Wednesday, January 27, 2010

Diabetic Foot Pain

Diabetic foot pain is frequently the result of circulatory issues and peripheral neuropathy. Peripheral neuropathy is a nerve condition that affects how the nerves carry information to and from the brain. It can manifest in several different ways including sensory, motor, and autonomic neuropathy. Sensory neuropathy can result in anything from subtle tingling to full-force stabbing pain. In some instances, a gentle touch can result in a surprisingly disproportionate pain. Motor peripheral neuropathy affects muscle nerves, leading to soreness, immobility and imbalance. Likewise, autonomic neuropathy affects functions that are controlled by the subconscious, such as sweating and reflexes. Diabetics suffering autonomic neuropathy will often suffer cracked skin and thickened calluses which can lead to bacterial infection and, in extreme cases, amputation. Circulatory issues can compound these problems and further contribute to diabetic foot pain.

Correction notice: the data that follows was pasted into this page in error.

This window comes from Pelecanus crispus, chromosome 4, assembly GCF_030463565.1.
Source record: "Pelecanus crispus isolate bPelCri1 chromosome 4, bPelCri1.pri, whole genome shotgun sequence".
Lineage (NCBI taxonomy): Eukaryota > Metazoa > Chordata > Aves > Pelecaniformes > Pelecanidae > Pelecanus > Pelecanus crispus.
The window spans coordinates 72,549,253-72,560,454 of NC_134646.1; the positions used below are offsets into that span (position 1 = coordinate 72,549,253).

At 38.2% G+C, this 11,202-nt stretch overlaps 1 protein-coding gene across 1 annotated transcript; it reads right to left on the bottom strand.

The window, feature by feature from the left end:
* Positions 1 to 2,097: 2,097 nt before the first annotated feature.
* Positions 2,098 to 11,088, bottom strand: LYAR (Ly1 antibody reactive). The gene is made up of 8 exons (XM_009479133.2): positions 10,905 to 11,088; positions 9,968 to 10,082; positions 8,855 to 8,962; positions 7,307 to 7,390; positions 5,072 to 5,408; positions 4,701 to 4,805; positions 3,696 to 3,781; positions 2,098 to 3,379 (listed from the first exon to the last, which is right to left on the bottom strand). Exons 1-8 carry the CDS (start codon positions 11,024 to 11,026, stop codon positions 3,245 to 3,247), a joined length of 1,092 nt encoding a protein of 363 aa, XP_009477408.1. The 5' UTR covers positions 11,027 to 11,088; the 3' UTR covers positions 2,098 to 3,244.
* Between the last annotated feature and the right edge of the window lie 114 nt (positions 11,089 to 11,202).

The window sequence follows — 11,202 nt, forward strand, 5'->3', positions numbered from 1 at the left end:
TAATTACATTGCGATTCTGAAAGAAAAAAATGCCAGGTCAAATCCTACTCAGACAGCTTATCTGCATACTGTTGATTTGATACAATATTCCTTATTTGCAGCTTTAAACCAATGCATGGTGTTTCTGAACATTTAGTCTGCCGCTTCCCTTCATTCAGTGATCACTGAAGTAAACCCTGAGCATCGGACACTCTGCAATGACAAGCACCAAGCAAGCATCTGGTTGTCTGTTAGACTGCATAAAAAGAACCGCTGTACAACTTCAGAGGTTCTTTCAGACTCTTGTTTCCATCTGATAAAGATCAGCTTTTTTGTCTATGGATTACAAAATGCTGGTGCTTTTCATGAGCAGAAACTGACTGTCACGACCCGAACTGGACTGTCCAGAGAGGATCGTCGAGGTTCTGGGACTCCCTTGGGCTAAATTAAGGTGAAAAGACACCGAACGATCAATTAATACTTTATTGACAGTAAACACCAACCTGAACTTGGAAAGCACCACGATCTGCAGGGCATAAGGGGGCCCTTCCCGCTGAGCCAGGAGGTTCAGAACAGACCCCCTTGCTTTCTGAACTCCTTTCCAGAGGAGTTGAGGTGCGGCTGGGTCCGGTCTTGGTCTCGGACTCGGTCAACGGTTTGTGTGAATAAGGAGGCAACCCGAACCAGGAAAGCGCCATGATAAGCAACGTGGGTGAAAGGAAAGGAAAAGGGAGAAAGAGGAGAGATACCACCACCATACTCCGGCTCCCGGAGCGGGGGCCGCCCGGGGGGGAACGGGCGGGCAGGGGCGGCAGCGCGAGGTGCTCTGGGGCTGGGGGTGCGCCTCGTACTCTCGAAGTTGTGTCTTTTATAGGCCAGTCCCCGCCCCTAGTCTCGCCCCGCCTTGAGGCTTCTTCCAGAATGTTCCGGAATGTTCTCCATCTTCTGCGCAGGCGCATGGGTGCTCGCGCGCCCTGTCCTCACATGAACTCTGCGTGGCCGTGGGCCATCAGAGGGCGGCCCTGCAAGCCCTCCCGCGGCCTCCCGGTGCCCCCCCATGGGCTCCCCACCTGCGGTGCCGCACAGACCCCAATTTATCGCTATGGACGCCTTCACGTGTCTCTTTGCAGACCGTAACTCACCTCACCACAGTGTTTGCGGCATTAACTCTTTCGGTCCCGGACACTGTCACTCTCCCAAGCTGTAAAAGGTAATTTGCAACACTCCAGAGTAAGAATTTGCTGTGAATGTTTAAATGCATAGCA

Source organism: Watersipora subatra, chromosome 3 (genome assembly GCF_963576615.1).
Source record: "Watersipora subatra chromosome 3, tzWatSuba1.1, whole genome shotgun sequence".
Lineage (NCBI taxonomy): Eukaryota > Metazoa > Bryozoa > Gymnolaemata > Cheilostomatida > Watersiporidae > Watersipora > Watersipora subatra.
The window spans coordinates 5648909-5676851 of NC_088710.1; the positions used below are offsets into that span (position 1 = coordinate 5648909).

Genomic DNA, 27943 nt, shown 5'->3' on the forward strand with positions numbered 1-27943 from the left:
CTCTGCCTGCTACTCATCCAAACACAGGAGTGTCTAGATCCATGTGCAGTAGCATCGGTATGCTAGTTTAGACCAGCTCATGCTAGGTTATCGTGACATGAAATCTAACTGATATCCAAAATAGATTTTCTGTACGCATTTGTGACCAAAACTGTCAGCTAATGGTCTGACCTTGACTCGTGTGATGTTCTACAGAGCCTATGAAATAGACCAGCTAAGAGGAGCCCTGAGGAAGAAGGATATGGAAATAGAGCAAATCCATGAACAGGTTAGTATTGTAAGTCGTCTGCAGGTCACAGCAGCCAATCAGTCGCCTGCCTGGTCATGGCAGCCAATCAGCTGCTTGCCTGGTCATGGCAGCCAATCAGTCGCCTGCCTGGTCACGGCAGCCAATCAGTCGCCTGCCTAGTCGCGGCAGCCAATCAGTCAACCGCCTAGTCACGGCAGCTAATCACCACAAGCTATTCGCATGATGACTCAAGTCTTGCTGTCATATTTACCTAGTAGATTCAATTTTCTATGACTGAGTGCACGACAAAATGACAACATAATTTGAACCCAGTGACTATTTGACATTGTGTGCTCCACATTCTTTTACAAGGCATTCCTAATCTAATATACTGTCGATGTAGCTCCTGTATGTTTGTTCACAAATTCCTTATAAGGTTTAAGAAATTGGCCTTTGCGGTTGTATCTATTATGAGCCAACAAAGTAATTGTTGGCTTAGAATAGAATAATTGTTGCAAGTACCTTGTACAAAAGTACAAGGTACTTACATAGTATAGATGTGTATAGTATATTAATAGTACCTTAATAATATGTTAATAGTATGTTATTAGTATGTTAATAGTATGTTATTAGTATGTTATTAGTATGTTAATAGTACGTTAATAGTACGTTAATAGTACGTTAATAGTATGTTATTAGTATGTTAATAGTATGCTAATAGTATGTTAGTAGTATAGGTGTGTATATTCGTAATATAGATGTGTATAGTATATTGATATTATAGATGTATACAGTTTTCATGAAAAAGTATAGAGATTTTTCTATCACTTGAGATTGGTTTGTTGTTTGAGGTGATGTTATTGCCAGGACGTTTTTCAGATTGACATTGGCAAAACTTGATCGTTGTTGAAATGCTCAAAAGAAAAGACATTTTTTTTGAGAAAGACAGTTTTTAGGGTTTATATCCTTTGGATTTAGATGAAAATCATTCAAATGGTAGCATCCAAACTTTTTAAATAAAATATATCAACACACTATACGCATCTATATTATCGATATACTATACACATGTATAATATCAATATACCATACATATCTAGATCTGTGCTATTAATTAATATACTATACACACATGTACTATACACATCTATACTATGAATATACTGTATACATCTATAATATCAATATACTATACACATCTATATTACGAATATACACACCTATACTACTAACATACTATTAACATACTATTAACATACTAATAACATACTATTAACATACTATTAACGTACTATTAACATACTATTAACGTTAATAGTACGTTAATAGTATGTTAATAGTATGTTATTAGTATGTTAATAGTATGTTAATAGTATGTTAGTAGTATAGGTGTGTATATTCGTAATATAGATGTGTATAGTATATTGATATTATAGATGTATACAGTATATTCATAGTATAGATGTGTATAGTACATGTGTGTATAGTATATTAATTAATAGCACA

If you are suffering from diabetic foot pain, it is important consult your physician so that you can create a custom treatment plan. The following is a list of commonly recommended steps for managing diabetic foot pain.

  • Diabetic shoes. Selecting a proper fitting diabetic shoe, complete with custom insoles, will provide the foot with proper support and prevent further irritation.

  • Exercise. Once you have the proper diabetic footwear, make sure you engage the muscles and joints in order to minimize stiffness. In some instances, your doctor may recommend physical therapy with a professional.